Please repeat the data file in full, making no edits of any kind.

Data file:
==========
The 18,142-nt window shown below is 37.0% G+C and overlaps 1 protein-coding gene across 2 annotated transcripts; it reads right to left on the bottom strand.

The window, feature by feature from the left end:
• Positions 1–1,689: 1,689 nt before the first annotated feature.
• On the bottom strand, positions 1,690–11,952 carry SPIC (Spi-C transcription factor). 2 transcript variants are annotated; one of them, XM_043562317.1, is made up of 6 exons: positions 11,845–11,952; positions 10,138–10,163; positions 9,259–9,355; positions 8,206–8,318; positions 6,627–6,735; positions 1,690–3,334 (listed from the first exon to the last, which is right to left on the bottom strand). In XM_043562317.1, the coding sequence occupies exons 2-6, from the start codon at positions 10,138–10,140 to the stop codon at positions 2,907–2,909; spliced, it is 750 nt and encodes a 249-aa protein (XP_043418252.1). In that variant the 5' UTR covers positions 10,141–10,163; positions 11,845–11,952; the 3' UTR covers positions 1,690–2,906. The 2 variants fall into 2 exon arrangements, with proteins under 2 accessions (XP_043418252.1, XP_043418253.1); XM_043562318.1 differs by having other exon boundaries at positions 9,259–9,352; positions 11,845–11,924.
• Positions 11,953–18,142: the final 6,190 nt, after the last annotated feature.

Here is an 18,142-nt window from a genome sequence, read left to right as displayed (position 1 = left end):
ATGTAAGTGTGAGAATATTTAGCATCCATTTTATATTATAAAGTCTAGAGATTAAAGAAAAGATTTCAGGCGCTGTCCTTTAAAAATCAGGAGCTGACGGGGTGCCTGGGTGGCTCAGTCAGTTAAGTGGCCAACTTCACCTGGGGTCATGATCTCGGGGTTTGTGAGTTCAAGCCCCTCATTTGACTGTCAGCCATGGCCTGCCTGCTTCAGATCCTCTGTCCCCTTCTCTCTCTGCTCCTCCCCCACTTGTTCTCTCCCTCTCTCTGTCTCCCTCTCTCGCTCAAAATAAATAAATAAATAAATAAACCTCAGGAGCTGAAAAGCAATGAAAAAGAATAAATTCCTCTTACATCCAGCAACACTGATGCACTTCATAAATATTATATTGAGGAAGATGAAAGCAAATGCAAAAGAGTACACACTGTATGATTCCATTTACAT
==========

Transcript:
The 18,142-nt window shown below is 37.0% G+C and overlaps 1 protein-coding gene across 2 annotated transcripts; it reads right to left on the bottom strand.

The window, feature by feature from the left end:
• Positions 1–1,689: 1,689 nt before the first annotated feature.
• On the bottom strand, positions 1,690–11,952 carry SPIC (Spi-C transcription factor). 2 transcript variants are annotated; one of them, XM_043562317.1, is made up of 6 exons: positions 11,845–11,952; positions 10,138–10,163; positions 9,259–9,355; positions 8,206–8,318; positions 6,627–6,735; positions 1,690–3,334 (listed from the first exon to the last, which is right to left on the bottom strand). In XM_043562317.1, the coding sequence occupies exons 2-6, from the start codon at positions 10,138–10,140 to the stop codon at positions 2,907–2,909; spliced, it is 750 nt and encodes a 249-aa protein (XP_043418252.1). In that variant the 5' UTR covers positions 10,141–10,163; positions 11,845–11,952; the 3' UTR covers positions 1,690–2,906. The 2 variants fall into 2 exon arrangements, with proteins under 2 accessions (XP_043418252.1, XP_043418253.1); XM_043562318.1 differs by having other exon boundaries at positions 9,259–9,352; positions 11,845–11,924.
• Positions 11,953–18,142: the final 6,190 nt, after the last annotated feature.

Here is an 18,142-nt window from a genome sequence, read left to right as displayed (position 1 = left end):
ATGTAAGTGTGAGAATATTTAGCATCCATTTTATATTATAAAGTCTAGAGATTAAAGAAAAGATTTCAGGCGCTGTCCTTTAAAAATCAGGAGCTGACGGGGTGCCTGGGTGGCTCAGTCAGTTAAGTGGCCAACTTCACCTGGGGTCATGATCTCGGGGTTTGTGAGTTCAAGCCCCTCATTTGACTGTCAGCCATGGCCTGCCTGCTTCAGATCCTCTGTCCCCTTCTCTCTCTGCTCCTCCCCCACTTGTTCTCTCCCTCTCTCTGTCTCCCTCTCTCGCTCAAAATAAATAAATAAATAAATAAACCTCAGGAGCTGAAAAGCAATGAAAAAGAATAAATTCCTCTTACATCCAGCAACACTGATGCACTTCATAAATATTATATTGAGGAAGATGAAAGCAAATGCAAAAGAGTACACACTGTATGATTCCATTTACAT